Map from Breitburg’s Science article showing the 500+ dead zones in coastal waters as red dots.  Also shown, in blue, are deep-water regions of equally low oxygen content (<2mg per litre) caused primarily by ocean warming and other climate change effects.  Map © Science.

Deoxygenation of the Oceans

The main focus of Breitburg’s article, however, is on the decline in ocean oxygen content that has been going on for the past 50 years due primarily to impacts of climate change on the open ocean.  Warming reduces the solubility of oxygen in seawater, accounting for about 15% of the overall, open-ocean depletion.  Warming also enhances the stratification of the oceans, resulting in less transfer of oxygen from atmosphere to ocean.  This is believed to account for the remaining 85%, although increased rates of metabolism of marine organisms, including microbes, also deplete available oxygen.  And this brings me to one of my pet concerns (if you can have pet concerns): repeatedly, we see science demonstrating the inherent connectedness of environment, and of our destructive effects on environment.  Increased production of Nr leads to more and larger coastal marine dead zones, plus nitrous oxide air pollution leading to climate warming.  Warming reduces oceanic oxygen content directly, and through the enhanced metabolic activity of marine organisms.  We sure know how to make a mess.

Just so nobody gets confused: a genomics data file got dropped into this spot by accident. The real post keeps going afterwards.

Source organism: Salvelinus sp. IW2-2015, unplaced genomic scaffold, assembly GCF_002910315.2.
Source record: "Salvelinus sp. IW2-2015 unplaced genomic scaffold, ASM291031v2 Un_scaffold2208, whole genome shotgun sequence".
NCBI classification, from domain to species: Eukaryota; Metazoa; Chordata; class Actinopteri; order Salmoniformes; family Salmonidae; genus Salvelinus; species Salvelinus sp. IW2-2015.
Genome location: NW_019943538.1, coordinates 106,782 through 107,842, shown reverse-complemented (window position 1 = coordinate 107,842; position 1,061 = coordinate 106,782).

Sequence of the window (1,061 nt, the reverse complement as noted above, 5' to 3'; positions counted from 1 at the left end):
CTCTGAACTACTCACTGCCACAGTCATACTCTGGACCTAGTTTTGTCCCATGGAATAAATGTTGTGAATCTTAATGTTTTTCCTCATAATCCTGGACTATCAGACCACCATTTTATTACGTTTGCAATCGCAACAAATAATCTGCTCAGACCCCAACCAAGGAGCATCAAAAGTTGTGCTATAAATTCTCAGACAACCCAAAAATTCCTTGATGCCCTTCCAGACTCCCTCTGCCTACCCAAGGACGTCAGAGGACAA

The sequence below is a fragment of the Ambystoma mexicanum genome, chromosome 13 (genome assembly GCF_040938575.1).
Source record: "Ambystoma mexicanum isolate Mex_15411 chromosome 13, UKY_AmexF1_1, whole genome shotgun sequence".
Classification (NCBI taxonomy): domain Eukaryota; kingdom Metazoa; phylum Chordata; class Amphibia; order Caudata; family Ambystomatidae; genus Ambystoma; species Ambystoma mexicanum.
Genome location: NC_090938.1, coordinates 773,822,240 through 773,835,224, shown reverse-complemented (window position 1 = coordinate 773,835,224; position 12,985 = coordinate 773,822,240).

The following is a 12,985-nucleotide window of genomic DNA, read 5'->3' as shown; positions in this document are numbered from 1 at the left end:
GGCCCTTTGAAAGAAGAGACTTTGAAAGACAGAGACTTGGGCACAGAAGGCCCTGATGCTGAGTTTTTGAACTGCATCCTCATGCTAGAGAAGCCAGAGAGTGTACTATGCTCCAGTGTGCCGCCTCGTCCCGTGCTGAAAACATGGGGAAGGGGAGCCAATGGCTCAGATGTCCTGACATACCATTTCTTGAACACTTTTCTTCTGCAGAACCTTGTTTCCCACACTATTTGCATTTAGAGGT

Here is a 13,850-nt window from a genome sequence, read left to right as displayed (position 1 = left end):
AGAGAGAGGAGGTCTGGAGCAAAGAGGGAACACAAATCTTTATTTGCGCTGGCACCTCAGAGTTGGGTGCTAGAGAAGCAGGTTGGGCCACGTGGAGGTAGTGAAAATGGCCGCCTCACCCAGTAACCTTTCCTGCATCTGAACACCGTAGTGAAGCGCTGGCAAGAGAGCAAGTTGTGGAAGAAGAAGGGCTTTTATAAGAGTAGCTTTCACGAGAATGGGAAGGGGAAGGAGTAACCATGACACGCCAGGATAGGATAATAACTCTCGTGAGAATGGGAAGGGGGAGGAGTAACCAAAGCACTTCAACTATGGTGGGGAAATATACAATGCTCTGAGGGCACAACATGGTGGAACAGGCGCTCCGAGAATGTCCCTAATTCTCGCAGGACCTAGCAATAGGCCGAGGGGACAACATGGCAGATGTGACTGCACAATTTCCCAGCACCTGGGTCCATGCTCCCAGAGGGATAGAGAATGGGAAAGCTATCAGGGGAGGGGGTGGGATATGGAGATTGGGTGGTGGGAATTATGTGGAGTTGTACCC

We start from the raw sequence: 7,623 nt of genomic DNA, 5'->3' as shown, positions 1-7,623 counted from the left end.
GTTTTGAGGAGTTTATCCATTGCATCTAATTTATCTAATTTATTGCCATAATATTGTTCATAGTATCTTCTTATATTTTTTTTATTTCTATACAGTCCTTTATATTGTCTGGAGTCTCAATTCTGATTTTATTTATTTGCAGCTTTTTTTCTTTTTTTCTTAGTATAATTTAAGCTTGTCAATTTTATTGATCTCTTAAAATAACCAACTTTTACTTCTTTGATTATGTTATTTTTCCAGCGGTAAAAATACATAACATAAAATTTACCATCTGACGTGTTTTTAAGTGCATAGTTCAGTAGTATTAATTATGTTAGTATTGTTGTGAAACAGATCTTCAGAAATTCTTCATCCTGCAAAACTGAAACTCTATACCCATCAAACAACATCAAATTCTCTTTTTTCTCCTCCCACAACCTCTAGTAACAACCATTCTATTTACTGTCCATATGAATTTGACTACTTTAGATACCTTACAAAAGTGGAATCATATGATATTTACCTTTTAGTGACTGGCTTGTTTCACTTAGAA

By the way, given the evidence of growing ocean deoxygenation, it should come as no surprise that among the articles I’ve noticed in recent issues of Science was one by Christopher Free of Rutgers University and five colleagues which appeared in the 1st March issue: Impacts of historical warming on marine fisheries production.  They report that ocean warming is forcing redistribution of predators and prey, changes in metabolic rates and shifts in primary production, all of which impact overall fishery yield.  They calculate that over the last 80 years, global fishery production (what the populations were capable of, not what the fishery catch was) has declined by 4.1%, but that this decline varies a lot from region to region, so that some places, such as the East China Sea, have experienced losses of 15 to 35% in fishery yield.  I fear we are on the cusp of learning how our impacts on the global ocean are going to harm us directly through the influence of the ocean on our lives.